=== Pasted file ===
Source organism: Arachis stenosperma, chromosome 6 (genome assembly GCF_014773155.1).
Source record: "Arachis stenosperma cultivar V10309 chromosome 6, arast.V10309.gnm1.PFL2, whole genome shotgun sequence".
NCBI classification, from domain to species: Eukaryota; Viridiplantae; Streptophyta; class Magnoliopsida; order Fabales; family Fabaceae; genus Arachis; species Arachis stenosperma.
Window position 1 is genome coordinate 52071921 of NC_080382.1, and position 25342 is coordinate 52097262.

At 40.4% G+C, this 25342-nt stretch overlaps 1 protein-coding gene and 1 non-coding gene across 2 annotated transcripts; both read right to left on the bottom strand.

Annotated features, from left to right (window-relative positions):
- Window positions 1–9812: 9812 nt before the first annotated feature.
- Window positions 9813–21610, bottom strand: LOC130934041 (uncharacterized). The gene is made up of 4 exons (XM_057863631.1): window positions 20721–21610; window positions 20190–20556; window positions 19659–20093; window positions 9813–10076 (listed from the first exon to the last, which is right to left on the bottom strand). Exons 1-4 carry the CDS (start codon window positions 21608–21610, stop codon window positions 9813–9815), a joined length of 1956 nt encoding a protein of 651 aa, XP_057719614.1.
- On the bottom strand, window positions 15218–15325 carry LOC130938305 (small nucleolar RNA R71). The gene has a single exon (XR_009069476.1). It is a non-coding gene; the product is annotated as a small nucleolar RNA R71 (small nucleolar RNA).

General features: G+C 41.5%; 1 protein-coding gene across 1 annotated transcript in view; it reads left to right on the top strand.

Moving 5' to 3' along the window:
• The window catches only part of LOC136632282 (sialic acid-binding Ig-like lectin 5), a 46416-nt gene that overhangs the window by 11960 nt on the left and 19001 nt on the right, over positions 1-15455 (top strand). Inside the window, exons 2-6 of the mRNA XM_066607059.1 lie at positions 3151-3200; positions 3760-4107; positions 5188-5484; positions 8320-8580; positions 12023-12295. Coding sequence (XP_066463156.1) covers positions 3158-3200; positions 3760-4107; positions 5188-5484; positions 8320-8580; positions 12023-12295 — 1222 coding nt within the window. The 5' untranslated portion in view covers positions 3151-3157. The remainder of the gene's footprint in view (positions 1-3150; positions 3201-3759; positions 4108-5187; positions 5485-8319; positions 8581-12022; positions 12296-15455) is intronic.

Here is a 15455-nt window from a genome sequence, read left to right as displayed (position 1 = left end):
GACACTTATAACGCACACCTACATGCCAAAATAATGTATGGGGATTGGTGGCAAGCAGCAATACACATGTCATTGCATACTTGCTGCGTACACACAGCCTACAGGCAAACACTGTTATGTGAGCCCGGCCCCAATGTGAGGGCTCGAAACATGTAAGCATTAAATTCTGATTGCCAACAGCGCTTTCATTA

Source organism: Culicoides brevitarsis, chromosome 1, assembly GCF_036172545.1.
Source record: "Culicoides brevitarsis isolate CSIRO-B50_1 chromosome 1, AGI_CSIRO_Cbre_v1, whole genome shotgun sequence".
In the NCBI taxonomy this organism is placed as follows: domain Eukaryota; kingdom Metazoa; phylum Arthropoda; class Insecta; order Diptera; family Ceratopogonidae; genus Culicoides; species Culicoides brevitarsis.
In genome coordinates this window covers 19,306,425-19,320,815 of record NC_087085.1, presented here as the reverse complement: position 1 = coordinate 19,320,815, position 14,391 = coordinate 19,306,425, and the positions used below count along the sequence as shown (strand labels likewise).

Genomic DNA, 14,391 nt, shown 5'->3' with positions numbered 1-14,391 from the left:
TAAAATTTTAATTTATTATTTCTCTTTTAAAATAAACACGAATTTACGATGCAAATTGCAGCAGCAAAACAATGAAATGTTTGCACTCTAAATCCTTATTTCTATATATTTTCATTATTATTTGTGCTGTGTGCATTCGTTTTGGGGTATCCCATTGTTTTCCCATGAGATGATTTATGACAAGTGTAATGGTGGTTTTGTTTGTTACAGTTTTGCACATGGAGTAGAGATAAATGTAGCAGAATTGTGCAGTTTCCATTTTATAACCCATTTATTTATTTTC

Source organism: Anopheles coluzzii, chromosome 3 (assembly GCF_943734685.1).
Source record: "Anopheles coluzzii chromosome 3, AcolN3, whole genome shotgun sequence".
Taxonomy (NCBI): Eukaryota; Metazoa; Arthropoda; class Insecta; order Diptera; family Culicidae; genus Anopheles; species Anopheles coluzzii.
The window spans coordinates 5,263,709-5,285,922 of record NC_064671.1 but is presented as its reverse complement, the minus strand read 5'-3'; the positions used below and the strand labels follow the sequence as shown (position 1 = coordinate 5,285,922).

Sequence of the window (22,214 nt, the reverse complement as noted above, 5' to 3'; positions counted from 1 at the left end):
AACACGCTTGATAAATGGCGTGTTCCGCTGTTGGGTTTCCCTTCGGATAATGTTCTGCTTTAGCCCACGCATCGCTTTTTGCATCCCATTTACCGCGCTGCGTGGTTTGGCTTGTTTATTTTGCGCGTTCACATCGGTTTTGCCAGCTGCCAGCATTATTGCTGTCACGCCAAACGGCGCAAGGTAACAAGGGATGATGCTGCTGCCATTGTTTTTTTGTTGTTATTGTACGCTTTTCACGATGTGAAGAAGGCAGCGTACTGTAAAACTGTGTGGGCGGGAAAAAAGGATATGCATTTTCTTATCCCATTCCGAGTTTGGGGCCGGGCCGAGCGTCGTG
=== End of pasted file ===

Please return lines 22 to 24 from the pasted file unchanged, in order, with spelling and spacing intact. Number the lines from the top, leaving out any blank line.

Source record: "Anopheles coluzzii chromosome 3, AcolN3, whole genome shotgun sequence".
Taxonomy (NCBI): Eukaryota; Metazoa; Arthropoda; class Insecta; order Diptera; family Culicidae; genus Anopheles; species Anopheles coluzzii.
The window spans coordinates 5,263,709-5,285,922 of record NC_064671.1 but is presented as its reverse complement, the minus strand read 5'-3'; the positions used below and the strand labels follow the sequence as shown (position 1 = coordinate 5,285,922).